Exercise can provide many benefits for the gut, even in its most gentle forms. Exercise can be really beneficial for the gut microbiome, and here we will explain how.
When exercising, it’s important to understand what happens in the body, why it’s good for you, and when to stop. Read on to discover all you need to know about the pros and cons of exercise.
Exercise and the Gut
Exercise can help the good bacteria in our gut microbiome to thrive and multiply. This makes for a much healthier and more balanced microbiome, leading to better overall health.
Studies have shown that whilst exercise helps the gut microbiome, after 6 weeks of no exercise, the gut reverts to its original state, so consistency is key to the maintenance of the gut.1
Exercise is a beneficial factor in digestion. During exercise, our intestines naturally contract, which helps pass waste through our system. Food travels through our digestive tract, which runs from the mouth to the anus.
If the food isn’t digested properly, it can lead to digestive issues such as bloating, excess gas, diarrhoea and constipation.1
Exercise can also boost our immune system, as most cells that make up our immune system are found in the gut. As exercise improves gut health, this improves the immune system, allowing us to stay healthy.
The immune system, when functioning well, fights off foreign invaders to stop us from becoming unwell.1
Why is Exercise Good for you?
A lack of exercise can cause excess fat around the torso, which is linked to a host of chronic diseases. Exercising regularly can help reduce our risk of developing chronic illnesses such as Type 2 diabetes and heart disease and help regulate blood pressure and cholesterol.
Exercise can help to burn calories which can aid in reducing fat. Building muscle also speeds up the metabolism, so your basal metabolic rate (the rate your body burns calories simply by existing) will be improved, reducing your risk of obesity and the health problems accompanying it.2
Mental Health and The Gut
The link between mental health and the gut is becoming increasingly evident through extensive research. Serotonin, our “happy hormone”, is primarily made in the gut - up to 95% of it.3
If the gut is unhealthy, serotonin production can be limited or skewed, which limits our ability to feel happy and increases the likelihood of developing mental health issues such as depression.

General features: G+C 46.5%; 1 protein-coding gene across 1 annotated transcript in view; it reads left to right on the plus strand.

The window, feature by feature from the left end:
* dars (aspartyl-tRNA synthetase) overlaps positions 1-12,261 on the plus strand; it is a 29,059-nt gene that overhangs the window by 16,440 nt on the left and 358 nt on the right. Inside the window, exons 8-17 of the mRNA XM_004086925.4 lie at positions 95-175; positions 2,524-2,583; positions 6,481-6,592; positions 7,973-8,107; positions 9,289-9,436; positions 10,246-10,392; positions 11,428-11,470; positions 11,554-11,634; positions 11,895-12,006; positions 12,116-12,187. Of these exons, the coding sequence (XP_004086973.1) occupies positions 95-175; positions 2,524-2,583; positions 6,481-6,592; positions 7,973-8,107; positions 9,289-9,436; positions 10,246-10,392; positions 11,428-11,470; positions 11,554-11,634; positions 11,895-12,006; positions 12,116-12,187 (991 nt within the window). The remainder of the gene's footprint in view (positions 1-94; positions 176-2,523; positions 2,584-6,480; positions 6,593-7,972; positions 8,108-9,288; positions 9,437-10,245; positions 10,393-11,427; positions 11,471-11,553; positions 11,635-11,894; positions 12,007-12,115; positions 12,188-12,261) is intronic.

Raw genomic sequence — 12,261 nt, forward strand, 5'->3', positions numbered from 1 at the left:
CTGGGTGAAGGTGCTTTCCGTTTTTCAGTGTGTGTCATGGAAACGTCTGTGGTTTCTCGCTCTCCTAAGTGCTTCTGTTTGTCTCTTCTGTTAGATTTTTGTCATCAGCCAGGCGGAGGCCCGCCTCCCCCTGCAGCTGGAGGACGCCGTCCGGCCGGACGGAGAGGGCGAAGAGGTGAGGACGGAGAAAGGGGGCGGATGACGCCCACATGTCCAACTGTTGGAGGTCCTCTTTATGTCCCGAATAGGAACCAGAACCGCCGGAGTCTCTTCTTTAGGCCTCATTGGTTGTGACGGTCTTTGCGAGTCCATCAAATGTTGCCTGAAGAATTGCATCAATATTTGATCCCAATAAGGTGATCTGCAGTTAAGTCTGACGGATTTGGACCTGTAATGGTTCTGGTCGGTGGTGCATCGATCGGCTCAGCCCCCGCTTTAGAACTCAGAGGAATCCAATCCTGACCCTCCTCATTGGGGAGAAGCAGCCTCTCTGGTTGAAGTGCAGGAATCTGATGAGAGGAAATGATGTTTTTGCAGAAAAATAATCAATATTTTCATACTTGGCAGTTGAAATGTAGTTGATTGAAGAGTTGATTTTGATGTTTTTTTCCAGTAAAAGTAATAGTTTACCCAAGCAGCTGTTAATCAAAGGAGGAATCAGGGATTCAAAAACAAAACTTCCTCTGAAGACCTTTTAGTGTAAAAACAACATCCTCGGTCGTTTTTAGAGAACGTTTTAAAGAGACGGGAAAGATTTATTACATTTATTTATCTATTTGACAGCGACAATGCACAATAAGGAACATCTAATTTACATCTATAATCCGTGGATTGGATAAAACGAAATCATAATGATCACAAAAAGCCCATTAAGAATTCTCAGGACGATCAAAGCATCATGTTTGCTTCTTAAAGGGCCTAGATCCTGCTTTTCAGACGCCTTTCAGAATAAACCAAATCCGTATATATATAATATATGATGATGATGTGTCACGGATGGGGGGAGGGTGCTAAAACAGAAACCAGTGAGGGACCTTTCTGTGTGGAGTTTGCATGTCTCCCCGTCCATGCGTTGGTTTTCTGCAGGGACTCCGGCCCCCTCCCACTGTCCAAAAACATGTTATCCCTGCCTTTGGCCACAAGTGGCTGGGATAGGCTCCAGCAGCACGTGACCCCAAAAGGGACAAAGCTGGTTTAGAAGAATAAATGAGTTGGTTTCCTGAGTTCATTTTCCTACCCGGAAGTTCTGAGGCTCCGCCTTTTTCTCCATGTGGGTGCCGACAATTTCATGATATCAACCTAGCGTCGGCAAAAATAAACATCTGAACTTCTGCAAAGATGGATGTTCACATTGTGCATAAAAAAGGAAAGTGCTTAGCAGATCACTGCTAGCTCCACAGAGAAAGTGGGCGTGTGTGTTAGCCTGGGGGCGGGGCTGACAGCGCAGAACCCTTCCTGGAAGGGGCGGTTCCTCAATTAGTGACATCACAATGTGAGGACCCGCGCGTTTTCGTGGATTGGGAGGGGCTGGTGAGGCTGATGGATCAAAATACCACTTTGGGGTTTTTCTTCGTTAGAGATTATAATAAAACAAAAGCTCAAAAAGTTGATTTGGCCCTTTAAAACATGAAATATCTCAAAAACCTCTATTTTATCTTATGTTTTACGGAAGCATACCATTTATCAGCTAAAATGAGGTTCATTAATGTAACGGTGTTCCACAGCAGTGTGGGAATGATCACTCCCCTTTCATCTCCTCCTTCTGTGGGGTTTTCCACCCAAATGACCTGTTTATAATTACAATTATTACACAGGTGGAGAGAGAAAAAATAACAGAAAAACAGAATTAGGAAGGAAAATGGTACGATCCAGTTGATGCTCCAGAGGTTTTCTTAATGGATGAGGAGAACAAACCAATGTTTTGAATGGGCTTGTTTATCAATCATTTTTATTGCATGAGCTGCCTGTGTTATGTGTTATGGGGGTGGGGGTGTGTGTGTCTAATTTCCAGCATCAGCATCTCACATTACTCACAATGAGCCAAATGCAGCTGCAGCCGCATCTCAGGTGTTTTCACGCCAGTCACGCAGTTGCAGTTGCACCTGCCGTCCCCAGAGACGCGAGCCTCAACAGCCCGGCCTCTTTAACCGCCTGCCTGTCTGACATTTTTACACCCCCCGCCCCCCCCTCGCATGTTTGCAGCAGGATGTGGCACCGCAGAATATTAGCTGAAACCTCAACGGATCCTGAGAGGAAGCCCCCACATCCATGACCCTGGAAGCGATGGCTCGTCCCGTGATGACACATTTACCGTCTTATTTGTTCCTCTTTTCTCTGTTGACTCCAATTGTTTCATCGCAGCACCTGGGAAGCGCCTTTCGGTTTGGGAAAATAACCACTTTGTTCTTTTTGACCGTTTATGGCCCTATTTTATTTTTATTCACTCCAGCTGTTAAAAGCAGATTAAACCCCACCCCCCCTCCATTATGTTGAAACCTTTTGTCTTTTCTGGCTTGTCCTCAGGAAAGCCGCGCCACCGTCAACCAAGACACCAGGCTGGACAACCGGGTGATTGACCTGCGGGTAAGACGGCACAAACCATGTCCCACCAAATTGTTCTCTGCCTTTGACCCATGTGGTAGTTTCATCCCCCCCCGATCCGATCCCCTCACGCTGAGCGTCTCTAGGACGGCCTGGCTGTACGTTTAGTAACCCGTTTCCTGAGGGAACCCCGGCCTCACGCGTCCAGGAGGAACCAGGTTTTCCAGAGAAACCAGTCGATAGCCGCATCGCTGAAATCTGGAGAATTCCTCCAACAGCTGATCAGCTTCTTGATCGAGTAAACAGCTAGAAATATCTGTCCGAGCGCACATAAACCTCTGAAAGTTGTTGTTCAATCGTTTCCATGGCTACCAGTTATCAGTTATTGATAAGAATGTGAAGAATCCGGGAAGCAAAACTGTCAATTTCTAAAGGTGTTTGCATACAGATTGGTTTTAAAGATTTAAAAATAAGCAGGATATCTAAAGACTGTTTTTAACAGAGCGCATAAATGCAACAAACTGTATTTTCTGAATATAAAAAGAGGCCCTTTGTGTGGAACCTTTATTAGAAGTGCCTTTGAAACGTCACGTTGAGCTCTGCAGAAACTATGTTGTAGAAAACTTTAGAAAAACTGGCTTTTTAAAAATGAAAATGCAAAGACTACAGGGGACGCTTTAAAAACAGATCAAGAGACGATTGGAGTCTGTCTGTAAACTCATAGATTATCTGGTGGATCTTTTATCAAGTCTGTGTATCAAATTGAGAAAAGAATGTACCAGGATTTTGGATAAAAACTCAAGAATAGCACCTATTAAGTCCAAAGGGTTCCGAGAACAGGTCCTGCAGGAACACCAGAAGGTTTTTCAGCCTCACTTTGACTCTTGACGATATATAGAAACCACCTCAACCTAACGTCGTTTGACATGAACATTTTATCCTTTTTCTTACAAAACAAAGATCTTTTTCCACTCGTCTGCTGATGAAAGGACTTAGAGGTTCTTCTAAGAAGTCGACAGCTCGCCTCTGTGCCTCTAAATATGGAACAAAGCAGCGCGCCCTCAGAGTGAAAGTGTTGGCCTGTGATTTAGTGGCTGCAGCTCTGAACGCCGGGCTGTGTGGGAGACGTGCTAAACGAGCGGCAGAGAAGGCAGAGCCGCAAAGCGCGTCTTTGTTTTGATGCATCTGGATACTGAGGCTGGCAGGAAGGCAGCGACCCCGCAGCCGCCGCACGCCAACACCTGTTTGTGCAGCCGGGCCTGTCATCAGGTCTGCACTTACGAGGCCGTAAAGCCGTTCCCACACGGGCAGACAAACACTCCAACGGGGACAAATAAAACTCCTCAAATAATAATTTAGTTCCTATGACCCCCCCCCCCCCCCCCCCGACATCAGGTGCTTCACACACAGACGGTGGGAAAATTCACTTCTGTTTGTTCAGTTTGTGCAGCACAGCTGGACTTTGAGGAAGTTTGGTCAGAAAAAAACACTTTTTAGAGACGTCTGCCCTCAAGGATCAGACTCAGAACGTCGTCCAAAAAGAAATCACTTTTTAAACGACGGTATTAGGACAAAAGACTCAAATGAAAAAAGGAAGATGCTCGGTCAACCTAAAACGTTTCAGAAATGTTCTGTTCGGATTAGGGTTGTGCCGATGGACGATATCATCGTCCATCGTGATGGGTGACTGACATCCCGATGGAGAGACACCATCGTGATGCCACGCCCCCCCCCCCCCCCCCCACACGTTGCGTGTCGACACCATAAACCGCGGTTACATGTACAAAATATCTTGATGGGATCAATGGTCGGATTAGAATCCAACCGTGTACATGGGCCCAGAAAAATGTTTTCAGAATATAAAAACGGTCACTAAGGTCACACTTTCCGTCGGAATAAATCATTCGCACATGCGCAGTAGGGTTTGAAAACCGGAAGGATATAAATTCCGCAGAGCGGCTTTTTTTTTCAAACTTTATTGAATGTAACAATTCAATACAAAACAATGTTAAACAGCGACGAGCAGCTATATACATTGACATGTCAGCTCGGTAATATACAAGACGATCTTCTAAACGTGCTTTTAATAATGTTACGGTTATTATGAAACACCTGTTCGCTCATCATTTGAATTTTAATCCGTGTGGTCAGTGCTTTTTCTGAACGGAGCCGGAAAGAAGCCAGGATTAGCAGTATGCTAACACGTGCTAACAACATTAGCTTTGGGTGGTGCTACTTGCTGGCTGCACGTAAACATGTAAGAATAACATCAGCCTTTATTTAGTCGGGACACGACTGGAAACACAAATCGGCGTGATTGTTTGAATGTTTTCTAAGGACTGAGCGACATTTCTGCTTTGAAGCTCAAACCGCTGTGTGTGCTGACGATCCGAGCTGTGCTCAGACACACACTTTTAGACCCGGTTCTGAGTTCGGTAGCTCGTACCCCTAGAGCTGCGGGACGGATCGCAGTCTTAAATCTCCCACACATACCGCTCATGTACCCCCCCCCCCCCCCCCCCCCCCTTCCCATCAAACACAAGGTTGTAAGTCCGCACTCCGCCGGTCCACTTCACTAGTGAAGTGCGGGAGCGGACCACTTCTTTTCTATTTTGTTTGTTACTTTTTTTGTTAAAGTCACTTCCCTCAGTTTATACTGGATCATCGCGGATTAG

It can be a struggle to exercise when your mental health is low. Poor mental health can come hand in hand with fatigue, poor concentration, digestive issues, trouble sleeping and appetite changes. All of these can make the drive to exercise much less.
To encourage yourself to exercise, take the pressure off to work your most challenging every time. How about a 10-minute walk on the treadmill instead of your full workout? Chances are you will feel a sense of success just by achieving this smaller win.
You may even feel more motivated to exercise more after this due to the release of endorphins. Just a 10-minute walk can also aid your digestive system, another issue often associated with mental health conditions.
Another motivation tip to exercise when feeling low is to arrange a time to exercise with friends. Motivation can increase when you aren’t solely doing it for your benefit. Encouragement from others can do wonders for your drive, and socialising is an equally important aspect of keeping your mental health well.
Can you Over-Exercise?
You need to be careful if your calorie deficit puts you into starvation mode; your body doesn’t have enough calories to function. Exercise burns calories, and you could become unwell if you aren’t putting in enough calories to sustain this.
Exercise releases the hormone cortisol, which plays a vital role in controlling the body’s use of fats, proteins, and carbohydrates and regulating your metabolism.4
Your body can only produce so much cortisol, so over-exercising may mean you use up your body’s capacity and can then damage your body by continuing.5
Overtraining syndrome (OTS) can occur when you exercise so often or at such a high intensity that your body can’t recover from the stress. The symptoms of OTS include fatigue, decreased performance, altered mood and trouble sleeping.6
As long as you are allowing your muscles to heal by taking rest days, there’s no such thing as a bad workout, and the risk of developing OTS or injury is limited.
Even if you only manage 10 minutes of walking on a treadmill, it’s usually better than no exercise.
Being too hard on yourself can reduce motivation completely. It's important to give yourself a break and live within your capabilities. You may find you’re more capable than you think when you take the pressure off yourself.
Remember to take rest days - they are just as important as the exercise as they give your muscles a chance to recover. Without rest days, you are at a high risk of injury.